Out of the Maze

MazeConventional wisdom states that a book must open with a passage from the most current time period of a story, but that’s not my comfort level. Organizing my story demands structure that doesn’t come naturally to me. My stories tend to ramble around like a steel ball rushing through a maze of a dozen possible pathways until it finds the way out. Characters in my stories move back and forth between assorted phases of their lives, history pokes its professorial pen into the plot, fictional landscapes resonate with the physical appearance of actual mountains. Writing strategies: flashback to early trauma, flash forward to possible resolution. Story arcs looking for the way out or at least to the end of the book. Many authors tell stories this way, weaving past events with present action, revealing the impact of old baggage, the way things long gone used to be. My problem is I write out of sequence. The charge is to put it together so a stranger, reading late at night, can follow the story without getting lost in the maze.

I write in fits and spurts, “pantsing” as some call it. Parts of the story get written out of order, and if you ever visit my home you’ll see how that distract-able method is reflected in the way I live. A dozen incomplete projects lie scattered around the room: a watercolor intended for my youngest grandchildren (drawn but not painted;) a basket of laundry ready for folding if it was actually washed yesterday (needs the sniff test first;) a partially eaten yogurt on the computer desk (probably best to toss the remainder.) It seems obvious to draw, then paint. To wash, then fold. To eat top down into the cup, then lick out the bottom. (OK, so you don’t lick.) The beginning actions of mundane tasks present themselves in obvious order.

I’ve never had any trouble starting a story. It’s knowing how to begin it that’s the problem. Writing, however, doesn’t begin at one obvious moment in time and location because life doesn’t either. Well, maybe the egg and sperm routine, but that’s not what I mean. You can detect my rambling choreography in this post. It presents a problem when I write – where to begin. I originally began The Inlaid Table in a shtetl in Poland more than 100 years ago, but the story is about the journey of a contemporary American woman. Writing 101 says to begin with the American woman, so eventually I tossed what had been a flashback masquerading as an opening scene to make its appearance later in the book. The story is stronger now. It still conveys a world grievously lost but has a direct appeal to contemporary audiences.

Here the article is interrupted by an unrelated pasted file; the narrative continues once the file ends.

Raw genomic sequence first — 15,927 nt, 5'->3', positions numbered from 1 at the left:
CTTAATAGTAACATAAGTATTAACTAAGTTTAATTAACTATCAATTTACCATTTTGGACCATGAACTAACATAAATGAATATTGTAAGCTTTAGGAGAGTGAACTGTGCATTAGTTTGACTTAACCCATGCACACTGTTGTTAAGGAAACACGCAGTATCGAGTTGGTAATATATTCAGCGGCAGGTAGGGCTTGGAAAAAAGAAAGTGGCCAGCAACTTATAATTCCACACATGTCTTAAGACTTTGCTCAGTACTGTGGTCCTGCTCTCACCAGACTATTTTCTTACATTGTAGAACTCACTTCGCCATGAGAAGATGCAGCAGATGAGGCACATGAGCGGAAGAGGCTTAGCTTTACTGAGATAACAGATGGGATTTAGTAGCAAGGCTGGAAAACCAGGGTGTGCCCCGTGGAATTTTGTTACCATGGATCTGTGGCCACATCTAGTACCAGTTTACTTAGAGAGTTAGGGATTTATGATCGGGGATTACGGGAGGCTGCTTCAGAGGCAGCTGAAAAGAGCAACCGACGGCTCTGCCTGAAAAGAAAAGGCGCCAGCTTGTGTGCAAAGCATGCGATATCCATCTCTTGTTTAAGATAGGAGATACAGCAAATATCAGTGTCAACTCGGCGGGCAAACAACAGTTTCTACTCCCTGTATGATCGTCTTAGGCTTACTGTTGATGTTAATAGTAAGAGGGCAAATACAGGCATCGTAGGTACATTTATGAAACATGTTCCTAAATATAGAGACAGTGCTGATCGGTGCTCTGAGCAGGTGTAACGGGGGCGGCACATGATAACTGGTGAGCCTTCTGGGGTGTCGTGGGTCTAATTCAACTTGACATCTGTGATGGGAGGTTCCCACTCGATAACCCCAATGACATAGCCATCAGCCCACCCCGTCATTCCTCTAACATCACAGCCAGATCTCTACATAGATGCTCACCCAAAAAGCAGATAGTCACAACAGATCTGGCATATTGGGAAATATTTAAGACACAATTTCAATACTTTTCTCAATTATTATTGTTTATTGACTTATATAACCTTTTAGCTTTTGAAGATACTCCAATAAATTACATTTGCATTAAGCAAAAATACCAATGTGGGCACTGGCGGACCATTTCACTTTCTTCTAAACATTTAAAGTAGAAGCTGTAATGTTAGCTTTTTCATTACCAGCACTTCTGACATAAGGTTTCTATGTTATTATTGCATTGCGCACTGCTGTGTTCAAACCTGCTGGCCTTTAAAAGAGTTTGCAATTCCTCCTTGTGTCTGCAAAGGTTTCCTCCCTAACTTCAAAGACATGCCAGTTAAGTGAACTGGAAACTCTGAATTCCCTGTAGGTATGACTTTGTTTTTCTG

My third adult book took shape as an outline, a practice I’d disdained all through college. (I was more likely to fake an outline after the finished project – bad student.) Yet the outline format helped keep me on track with the progression of the story. There are still many scenes that recall past situations and some that suggest future events, but the flow is contained by the underlying structure to which I remained true. Characters consider past moments as they impact the current situation, a natural evolution of lives defined by story. A teenage boy recalls the girlfriend he thought loved him. A middle aged man remembers the woman he used to love. A woman yearns for the mother who once loved her. A pastor reminds everyone of what might yet be. A collection of past relationships and future possibilities construct the singular day of the story.

Much as I’m endeared to pantsing, (such fun to write a story as if it’s a series of incidents tumbling down steps, landing where they may,) I might resort to an outline for future books. Always, they will include portions of earlier moments and later repercussions. That’s the way life is – one ancient decision resulting in a terrible outcome, and hopefully one eureka moment leading to a glorious conclusion. The way to begin, pantsing or outline: drop the steel ball into the maze and then go for it.

 

Writing fiction in layers results in more speed and less frustration

By Model Land Company, Everglades Drainage District (Everglades Digital Library) [Public domain], via Wikimedia Commons

By Model Land Company, Everglades Drainage District (Everglades Digital Library) [Public domain], via Wikimedia Commons

Last week it struck me:  I’ve rarely read an article on how to write fiction—more specifically, how to actually put words down on the page!

When I started writing fiction regularly about eight years ago, I read many books and articles to help me create great plot, make dialog realistic, and strike the right balance between “show” versus “tell”.  I thought I was reading books and articles on how to write.  But instead I was actually reading books and articles on how to create great plot, how to make dialog realistic, and how to strike the right balance between show versus tell.